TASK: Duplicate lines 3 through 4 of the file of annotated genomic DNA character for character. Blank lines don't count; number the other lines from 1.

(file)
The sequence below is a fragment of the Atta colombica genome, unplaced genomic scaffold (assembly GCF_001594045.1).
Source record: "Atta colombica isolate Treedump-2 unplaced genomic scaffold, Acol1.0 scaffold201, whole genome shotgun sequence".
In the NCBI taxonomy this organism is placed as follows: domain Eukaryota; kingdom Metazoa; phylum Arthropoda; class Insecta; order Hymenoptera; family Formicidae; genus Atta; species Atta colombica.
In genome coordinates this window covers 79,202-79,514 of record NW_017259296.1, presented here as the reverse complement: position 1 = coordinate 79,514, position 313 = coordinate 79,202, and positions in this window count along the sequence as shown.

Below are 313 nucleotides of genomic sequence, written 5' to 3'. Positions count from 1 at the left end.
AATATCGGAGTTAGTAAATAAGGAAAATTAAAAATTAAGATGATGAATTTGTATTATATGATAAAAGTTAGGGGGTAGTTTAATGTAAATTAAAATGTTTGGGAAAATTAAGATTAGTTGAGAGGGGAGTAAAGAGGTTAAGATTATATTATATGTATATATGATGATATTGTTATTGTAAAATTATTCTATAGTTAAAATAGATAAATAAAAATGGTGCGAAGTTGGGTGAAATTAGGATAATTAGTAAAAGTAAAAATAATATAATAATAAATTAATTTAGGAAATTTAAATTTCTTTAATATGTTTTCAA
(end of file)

In the NCBI taxonomy this organism is placed as follows: domain Eukaryota; kingdom Metazoa; phylum Arthropoda; class Insecta; order Hymenoptera; family Formicidae; genus Atta; species Atta colombica.
In genome coordinates this window covers 79,202-79,514 of record NW_017259296.1, presented here as the reverse complement: position 1 = coordinate 79,514, position 313 = coordinate 79,202, and positions in this window count along the sequence as shown.